With its well-watered downs country, Iffley has an important role to play in MDH’s cattle operation.

Story by Nathan Dyer

The mercury has just hit 35 degrees Celsius, the flies are incorrigibly friendly and wispy white clouds streak across the blue sky above. A line of red Brahman cattle strings out along a brown dirt road and the radio strapped to Josh Townsend’s chest crackles with news from above. The head stockman of Iffley Station, in Queensland’s Gulf Country, tilts his head towards the leather radio pouch and listens closely to the distant voice of helicopter pilot Monte Jackson.

“We’ve got another couple hundred, I reckon, coming in from out here,” shouts Monte, above the roar of rotor blades. “Righto,” replies Josh, straightening in his saddle, as he leads the 1000-strong mob down a gun barrel-straight road from a paddock known as 12 Mile to another called Earles Camp. It’s early April, and the ringers on Iffley are two weeks into their first round of mustering. Late rains have delayed the start of the season, but filled Iffley’s catchments to the brim. The grassy downs of the 405,000-hectare property shimmer an emerald hue in the morning light. Clouds of grasshoppers sail along in front of the mob, landing then alighting from one green patch to the next.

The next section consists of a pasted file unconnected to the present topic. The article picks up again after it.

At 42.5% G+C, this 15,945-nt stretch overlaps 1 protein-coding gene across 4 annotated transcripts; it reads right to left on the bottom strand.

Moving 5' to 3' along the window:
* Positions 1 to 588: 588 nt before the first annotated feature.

“We had a pretty good start in December but then it didn’t really rain in January or February,” says station manager Clint Smith, splashing along a soggy track in his ute.  “So we were looking down the barrel of another pretty dry year.” But 200 millimetres in March changed that. “Now all the dams are full, including some we haven’t used for three years,” says Clint, pulling up at Cobbs Dam, which looks more like a lake. “There’s two years’ water in there,” says Clint, leaning on the bull bar of his LandCruiser as a flock of ibis takes to the sky across the dam’s brown surface. 

This story excerpt is from Issue #109

Outback Magazine: Oct/Nov 2016